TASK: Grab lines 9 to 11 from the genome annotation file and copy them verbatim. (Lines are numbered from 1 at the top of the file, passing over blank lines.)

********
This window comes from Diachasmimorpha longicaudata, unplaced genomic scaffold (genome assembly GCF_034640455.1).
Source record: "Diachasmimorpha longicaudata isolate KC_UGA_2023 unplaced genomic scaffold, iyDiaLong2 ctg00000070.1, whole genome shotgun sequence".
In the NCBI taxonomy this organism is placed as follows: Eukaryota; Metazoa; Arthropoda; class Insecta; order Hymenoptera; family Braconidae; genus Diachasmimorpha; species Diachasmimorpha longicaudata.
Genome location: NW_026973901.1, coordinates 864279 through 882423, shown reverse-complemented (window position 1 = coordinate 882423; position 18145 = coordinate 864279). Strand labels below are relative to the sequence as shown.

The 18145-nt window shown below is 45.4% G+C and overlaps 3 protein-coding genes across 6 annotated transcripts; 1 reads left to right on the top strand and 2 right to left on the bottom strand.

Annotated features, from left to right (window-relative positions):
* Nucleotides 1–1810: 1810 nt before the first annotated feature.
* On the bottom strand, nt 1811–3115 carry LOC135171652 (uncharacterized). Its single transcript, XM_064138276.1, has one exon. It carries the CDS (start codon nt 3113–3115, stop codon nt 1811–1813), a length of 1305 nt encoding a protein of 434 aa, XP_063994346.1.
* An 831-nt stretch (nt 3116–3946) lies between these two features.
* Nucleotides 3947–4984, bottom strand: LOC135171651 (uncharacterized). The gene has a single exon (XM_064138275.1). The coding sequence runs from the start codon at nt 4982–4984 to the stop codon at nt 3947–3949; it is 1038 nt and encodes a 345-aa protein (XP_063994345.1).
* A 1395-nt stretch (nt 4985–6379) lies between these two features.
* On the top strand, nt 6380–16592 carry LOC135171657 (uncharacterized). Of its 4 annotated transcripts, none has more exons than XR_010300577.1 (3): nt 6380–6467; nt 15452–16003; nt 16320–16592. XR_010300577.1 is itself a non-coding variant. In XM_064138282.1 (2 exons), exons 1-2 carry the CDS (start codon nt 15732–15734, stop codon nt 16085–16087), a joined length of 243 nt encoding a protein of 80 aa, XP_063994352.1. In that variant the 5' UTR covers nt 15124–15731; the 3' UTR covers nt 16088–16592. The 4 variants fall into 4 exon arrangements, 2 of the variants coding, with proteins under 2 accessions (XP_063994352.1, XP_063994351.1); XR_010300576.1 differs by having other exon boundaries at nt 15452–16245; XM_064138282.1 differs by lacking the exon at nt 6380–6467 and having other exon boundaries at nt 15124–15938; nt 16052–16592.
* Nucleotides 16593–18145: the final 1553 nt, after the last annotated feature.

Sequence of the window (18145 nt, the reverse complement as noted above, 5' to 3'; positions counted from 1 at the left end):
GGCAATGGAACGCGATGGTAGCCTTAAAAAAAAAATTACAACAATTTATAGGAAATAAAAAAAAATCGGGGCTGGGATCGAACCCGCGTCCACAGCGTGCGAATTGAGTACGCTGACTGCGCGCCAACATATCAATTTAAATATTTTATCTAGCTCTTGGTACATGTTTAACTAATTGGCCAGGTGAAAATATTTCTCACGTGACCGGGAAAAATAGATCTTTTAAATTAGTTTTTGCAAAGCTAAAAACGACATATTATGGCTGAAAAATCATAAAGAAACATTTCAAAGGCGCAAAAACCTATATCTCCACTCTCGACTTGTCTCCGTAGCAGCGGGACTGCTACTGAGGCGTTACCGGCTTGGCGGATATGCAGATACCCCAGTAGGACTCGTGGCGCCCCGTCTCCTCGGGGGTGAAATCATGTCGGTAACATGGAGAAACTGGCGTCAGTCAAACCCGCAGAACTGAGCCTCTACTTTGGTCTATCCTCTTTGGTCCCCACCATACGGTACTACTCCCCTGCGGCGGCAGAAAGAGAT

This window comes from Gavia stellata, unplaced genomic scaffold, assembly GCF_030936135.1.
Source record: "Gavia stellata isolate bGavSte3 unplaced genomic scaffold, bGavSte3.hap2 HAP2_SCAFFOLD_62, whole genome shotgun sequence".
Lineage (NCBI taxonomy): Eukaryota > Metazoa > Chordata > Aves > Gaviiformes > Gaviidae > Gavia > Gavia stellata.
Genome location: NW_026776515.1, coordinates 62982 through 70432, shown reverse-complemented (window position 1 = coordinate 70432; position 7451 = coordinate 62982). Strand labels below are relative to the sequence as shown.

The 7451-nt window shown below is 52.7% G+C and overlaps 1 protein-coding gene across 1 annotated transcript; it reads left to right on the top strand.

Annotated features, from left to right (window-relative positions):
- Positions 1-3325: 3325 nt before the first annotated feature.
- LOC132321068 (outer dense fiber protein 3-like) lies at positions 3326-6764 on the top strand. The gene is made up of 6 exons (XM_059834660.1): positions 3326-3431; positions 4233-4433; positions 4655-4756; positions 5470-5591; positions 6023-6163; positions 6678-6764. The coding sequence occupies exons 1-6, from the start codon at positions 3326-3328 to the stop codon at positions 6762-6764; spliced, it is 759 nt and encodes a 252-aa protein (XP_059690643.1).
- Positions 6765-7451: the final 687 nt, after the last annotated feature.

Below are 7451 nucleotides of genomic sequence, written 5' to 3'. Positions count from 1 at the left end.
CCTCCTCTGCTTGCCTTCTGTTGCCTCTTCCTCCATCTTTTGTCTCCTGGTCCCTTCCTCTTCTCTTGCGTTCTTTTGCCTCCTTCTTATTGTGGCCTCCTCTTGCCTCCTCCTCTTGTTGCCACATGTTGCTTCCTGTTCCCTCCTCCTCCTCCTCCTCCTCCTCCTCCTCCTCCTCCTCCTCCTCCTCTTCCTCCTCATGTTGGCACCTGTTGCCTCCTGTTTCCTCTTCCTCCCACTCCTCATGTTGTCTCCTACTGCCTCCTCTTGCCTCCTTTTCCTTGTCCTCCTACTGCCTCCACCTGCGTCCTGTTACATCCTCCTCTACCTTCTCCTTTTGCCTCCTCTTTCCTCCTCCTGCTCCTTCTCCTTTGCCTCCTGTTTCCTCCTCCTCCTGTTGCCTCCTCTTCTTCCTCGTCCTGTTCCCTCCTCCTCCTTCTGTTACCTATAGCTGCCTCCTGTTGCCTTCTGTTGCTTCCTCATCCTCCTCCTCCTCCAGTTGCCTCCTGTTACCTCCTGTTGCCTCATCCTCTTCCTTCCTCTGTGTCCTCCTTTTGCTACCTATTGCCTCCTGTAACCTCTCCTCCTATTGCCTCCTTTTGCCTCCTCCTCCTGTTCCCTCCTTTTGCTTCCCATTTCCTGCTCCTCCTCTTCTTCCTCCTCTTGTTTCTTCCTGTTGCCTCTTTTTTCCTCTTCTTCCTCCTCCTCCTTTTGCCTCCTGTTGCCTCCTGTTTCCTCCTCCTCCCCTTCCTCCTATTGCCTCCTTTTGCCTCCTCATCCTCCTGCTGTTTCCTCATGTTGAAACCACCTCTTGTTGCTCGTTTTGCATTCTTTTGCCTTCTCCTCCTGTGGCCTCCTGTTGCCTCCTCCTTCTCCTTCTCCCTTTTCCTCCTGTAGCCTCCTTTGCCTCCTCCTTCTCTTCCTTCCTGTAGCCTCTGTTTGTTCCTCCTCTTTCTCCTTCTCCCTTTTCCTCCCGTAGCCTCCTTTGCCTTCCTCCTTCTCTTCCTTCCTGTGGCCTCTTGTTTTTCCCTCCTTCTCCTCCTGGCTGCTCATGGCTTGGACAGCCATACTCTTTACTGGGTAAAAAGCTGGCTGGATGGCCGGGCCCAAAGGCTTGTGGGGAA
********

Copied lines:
* An 831-nt stretch (nt 3116–3946) lies between these two features.
* Nucleotides 3947–4984, bottom strand: LOC135171651 (uncharacterized). The gene has a single exon (XM_064138275.1). The coding sequence runs from the start codon at nt 4982–4984 to the stop codon at nt 3947–3949; it is 1038 nt and encodes a 345-aa protein (XP_063994345.1).
* A 1395-nt stretch (nt 4985–6379) lies between these two features.